Prevention is better than cure. Breaking down drones for Weed Detection.

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151116-drone2-620x419In farming, this principle is vital. The illustration below shows how a visual sensor on PrecisionHawk’s UAV platform can identify pests, like weeds, from the air at crucial points in the growing season. During the early stages just after seeding, farmers have to make decisions about their weed control.  With the ability to determine, from an aerial view, exactly where the weeds lie, a farmer can perform specific spot applications to the affected area saving time and money.

Weed detection is carried out by determining the height or profile of anomalies across plots. Crops are generally of uniform heights, so sudden dips or peaks in the profile denote the potential presence of weeds.

The picture above shows a 3D rendered image of a plot in question. The red line points out the part of the plot that is being analyzed. The profile of that line is displayed in the bottom left image. As you can see, there is a sudden gap and peak in the profile. This anomaly indicates the presence of weeds. The only way to spot weeds is to visually inspect if they are present. For farmers who own large fields, this is time consuming–and time is an expensive commodity. The use of a UAV allows for the quick and frequent visualization of fields and consequent analysis through anomaly detection to immediately identify areas where weeds are prevalent. This addresses the problem by (1) immediately identifying weeded areas and (2) allowing the farmer to act in a targeted manner.

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Today, UAVs cannot completely eliminate field scouting, but the ability to monitor specific areas and visit geo-referenced plots across many acres is invaluable. However, we do envision a time when UAVs will replace field scouting entirely and humans will never even see collected data. The data will run from the UAV into the tractor for spot application at the problem areas across a field. It’s the future. Decrease time and inputs and increase efficiency to enhance outputs.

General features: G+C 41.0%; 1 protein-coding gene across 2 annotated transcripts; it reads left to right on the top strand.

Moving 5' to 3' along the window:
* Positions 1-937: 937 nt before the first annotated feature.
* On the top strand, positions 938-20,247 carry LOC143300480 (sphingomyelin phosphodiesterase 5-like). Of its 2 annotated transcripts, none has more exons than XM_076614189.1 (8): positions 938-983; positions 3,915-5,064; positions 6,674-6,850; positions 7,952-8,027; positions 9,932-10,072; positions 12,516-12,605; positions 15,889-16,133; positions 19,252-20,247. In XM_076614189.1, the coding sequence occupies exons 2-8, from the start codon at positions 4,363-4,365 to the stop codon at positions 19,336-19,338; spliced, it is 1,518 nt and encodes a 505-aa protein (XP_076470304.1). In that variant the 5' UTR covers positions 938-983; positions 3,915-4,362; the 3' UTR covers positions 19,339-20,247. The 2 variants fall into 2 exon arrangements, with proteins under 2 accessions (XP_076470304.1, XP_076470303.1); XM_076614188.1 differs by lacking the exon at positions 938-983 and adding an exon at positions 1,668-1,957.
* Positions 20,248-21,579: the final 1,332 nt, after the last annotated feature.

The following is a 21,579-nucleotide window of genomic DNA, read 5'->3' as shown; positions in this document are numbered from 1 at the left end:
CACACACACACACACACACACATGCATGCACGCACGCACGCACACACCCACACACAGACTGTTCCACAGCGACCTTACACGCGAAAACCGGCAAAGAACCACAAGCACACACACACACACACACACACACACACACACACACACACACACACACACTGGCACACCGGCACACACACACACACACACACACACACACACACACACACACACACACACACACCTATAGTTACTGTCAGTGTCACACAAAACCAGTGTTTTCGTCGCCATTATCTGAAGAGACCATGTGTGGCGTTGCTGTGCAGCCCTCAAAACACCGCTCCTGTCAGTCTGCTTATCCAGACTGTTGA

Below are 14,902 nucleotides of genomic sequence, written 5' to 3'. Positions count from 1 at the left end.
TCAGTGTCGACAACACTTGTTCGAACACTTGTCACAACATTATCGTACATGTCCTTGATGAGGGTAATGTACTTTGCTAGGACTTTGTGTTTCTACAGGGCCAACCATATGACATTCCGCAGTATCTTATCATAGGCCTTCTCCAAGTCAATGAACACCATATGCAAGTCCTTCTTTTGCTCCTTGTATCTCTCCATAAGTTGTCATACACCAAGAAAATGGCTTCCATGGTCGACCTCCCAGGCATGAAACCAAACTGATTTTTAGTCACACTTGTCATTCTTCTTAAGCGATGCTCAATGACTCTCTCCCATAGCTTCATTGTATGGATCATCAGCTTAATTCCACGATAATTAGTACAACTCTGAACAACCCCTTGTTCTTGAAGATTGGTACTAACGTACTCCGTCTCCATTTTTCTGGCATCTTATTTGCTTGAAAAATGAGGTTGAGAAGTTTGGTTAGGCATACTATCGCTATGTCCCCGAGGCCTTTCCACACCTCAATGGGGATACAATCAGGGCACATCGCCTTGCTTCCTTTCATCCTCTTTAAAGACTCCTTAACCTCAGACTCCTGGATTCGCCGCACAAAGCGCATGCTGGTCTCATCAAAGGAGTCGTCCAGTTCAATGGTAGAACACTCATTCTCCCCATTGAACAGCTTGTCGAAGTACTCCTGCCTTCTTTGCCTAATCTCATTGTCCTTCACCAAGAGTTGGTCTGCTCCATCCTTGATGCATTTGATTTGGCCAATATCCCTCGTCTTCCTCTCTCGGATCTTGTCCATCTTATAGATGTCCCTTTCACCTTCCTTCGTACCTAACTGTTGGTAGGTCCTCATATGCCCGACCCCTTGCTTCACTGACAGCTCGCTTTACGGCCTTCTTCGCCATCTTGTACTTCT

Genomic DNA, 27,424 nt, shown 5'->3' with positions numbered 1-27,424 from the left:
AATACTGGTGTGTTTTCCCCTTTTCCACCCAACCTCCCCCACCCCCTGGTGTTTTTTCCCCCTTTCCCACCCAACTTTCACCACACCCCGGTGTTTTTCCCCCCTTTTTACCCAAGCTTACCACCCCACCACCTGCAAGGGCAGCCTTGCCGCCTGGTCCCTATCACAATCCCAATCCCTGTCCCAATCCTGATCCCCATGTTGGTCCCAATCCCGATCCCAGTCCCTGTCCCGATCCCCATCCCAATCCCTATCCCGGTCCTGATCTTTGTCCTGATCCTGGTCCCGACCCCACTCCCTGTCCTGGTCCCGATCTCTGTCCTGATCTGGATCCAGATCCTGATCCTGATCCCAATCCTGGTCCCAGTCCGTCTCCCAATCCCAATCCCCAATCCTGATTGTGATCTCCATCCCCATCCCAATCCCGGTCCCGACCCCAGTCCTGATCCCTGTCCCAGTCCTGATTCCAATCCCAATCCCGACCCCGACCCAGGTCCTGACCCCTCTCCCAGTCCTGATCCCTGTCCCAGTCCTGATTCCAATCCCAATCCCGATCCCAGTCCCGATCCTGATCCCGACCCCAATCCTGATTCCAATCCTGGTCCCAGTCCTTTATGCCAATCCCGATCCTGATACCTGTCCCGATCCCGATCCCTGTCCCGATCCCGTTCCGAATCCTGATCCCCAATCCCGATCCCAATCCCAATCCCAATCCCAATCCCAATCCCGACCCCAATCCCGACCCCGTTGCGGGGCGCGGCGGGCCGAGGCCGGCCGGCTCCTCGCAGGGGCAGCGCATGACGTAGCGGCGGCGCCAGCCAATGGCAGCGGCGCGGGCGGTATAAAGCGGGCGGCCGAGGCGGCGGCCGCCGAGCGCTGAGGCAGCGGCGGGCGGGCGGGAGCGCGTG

What actions are farmers currently taking to resolve the existing problem around weeds? 

There are approximately 8,000 species of weeds and most of them affect the farming industry. They reduce crop yield by competing for water, light, soil nutrients, and space. Other problems associated with weeds in agriculture include: reduced crop quality by contaminating the commodity; interference with harvest; serve as hosts for crop diseases or provide shelter for insects to overwinter; and production of chemical substances which are toxic to crop plants, animals, or humans.

Weeds are common on all 485 million acres of U.S. cropland and almost one billion acres of range and pasture. Due to the commonality, people generally do not understand their economic impact on crop losses and control costs. In estimation, U.S. farmers annually spend $3.6 billion on chemical weed control and $2.6 billion for cultural and other methods of control.

UAV platforms carrying remote sensing technology such as can cost-effectively and efficiently solve many basic agricultural problems, like weed control. These technology tools support better decision-making allowing a user to identify problems while they are still manageable and before they get out of control.

UAVs are now widely being used across farms globally. Coming to a farm near you.